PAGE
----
Becoming a Clinical Pharmacist | Pharmacy for me
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Becoming a Clinical Pharmacist

clinical pharmacist

Saneeya Islam was in high school when she first knew she wanted to be a clinical pharmacist in a hospital. As she navigates through her final year of pharmacy school, we asked Saneeya, why pharmacy?

What attracted you to pharmacy over other healthcare professions?

I was attracted to pharmacy since high school due to the many interactions I had with pharmacists over the years. Pharmacists are the most accessible healthcare provider for many people. It was appealing to be part of a profession that provides care at the front lines and is easily available for medical advice. Pharmacy provides a good balance between science and medicine (my two passions) and there are so many opportunities within the field. I know that I made the right decision when I enrolled in pharmacy school.

How did you go about deciding what pharmacy school was right for you?

I decided based on location, affordability, and emphasis on interprofessionalism. I had recently moved to Tampa and was looking for a pharmacy school close by. University of South Florida (USF) College of Pharmacy was a great fit—it was close by, affordable, and placed a great emphasis on interprofessionalism in the healthcare field.

Did any family members help you get where you are today?

My uncle and my cousin are both pharmacists. I spoke to them extensively throughout my academic journey and received practical advice on how to navigate my way into and through pharmacy school. My uncle sends me weekly emails regarding job opportunities, FDA notices, and more.

What do you love most about pharmacy school?

I am really enjoying rotations this year; I already feel like I am a pharmacist! We spent three years learning and studying and this final year has been a great setting to practice all that we have learned over the years. You can read and study all you want, but what matters is being able to apply the information in a real-life setting. During rotations, we work with patients, make recommendations to physicians under supervision, and hone our presentation skills.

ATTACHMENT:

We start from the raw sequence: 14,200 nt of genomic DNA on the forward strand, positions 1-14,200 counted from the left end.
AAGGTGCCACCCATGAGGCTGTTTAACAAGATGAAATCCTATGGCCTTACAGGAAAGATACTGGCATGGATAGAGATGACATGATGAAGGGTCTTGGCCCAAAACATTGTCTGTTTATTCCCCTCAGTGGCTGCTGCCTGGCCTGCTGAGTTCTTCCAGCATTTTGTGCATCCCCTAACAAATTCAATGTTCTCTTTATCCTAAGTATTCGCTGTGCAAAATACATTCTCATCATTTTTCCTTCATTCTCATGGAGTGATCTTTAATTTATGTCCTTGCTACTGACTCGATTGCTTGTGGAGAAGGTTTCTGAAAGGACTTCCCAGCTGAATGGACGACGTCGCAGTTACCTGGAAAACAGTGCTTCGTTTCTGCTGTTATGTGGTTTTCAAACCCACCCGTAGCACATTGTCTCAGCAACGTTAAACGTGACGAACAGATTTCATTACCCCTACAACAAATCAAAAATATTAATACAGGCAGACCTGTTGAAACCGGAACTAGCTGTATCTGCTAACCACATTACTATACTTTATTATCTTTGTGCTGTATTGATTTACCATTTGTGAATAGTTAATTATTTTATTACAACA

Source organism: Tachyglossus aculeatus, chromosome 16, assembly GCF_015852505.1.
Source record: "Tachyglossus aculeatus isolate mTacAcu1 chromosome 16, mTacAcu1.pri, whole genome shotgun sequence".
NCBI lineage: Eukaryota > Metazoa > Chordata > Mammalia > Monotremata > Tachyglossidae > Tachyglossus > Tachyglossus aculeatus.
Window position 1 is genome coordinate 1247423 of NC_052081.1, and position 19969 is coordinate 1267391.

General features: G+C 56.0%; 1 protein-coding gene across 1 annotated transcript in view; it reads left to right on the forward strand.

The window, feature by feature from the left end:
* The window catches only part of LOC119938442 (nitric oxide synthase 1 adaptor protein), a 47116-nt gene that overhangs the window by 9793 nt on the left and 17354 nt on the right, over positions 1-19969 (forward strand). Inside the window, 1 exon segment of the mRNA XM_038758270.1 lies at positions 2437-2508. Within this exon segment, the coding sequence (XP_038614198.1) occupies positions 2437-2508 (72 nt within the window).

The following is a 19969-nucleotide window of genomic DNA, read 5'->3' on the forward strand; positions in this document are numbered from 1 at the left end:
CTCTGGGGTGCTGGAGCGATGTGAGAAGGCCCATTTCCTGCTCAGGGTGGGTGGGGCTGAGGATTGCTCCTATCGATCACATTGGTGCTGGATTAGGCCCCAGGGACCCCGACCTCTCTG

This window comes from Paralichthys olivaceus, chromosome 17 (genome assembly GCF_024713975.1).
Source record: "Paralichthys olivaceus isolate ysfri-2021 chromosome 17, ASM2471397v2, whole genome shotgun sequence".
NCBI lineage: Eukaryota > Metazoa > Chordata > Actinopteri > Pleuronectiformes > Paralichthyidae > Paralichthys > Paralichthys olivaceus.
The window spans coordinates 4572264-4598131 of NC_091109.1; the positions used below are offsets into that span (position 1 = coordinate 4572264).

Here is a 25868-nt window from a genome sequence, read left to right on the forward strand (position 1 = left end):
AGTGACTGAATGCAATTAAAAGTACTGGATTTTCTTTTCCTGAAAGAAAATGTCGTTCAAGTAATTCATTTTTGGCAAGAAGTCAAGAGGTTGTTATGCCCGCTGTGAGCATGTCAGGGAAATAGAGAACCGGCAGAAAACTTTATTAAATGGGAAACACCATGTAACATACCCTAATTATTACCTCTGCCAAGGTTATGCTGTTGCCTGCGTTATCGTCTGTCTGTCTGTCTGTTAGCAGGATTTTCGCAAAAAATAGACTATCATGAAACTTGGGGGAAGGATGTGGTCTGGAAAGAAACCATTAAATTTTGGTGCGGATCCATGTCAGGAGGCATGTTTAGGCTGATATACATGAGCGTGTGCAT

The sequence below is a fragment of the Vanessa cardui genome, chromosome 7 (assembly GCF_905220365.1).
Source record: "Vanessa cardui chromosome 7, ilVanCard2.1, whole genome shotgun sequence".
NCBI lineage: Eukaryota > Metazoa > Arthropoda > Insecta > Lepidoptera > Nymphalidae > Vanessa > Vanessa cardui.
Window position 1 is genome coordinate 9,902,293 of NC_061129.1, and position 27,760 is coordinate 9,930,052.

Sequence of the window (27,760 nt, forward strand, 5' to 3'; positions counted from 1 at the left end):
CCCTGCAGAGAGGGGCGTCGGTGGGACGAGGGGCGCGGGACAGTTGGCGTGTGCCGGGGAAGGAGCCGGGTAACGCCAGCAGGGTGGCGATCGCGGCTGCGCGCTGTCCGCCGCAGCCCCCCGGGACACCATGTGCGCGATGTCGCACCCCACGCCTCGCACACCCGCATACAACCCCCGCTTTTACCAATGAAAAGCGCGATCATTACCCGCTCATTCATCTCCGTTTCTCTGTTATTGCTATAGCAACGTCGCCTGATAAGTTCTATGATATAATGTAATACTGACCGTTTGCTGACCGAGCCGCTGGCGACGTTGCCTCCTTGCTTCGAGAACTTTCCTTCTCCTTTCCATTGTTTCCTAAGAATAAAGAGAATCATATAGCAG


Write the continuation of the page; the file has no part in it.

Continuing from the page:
What was the best advice someone gave you in high school?

One bad grade will not break you. I remember feeling so upset when I made a “C” on a calculus test. I felt like my dream of becoming a pharmacist was over. But my mom said that in the long run, it won’t matter that I got a C on a calculus test. Many great people have failed before they succeeded in their respective fields. It did not mean that I should give up. It will matter how I use the opportunities given to me and what kind of legacy I leave as a person and as a professional. This piece of advice really put things into perspective for me. I live by this advice to this day.

What advice would you give someone interest in a pharmacy career?

Work hard, play hard. Study as much as you can, do well. Don’t worry if you fail sometimes. We all have failed and bounced right back. Don’t overwhelm yourself while you are pursuing a career as a clinical pharmacist. Remember to set aside some time for yourself to have fun, to work out, and to relax. You perform your best when you have a good balance of work ethic and time for yourself.

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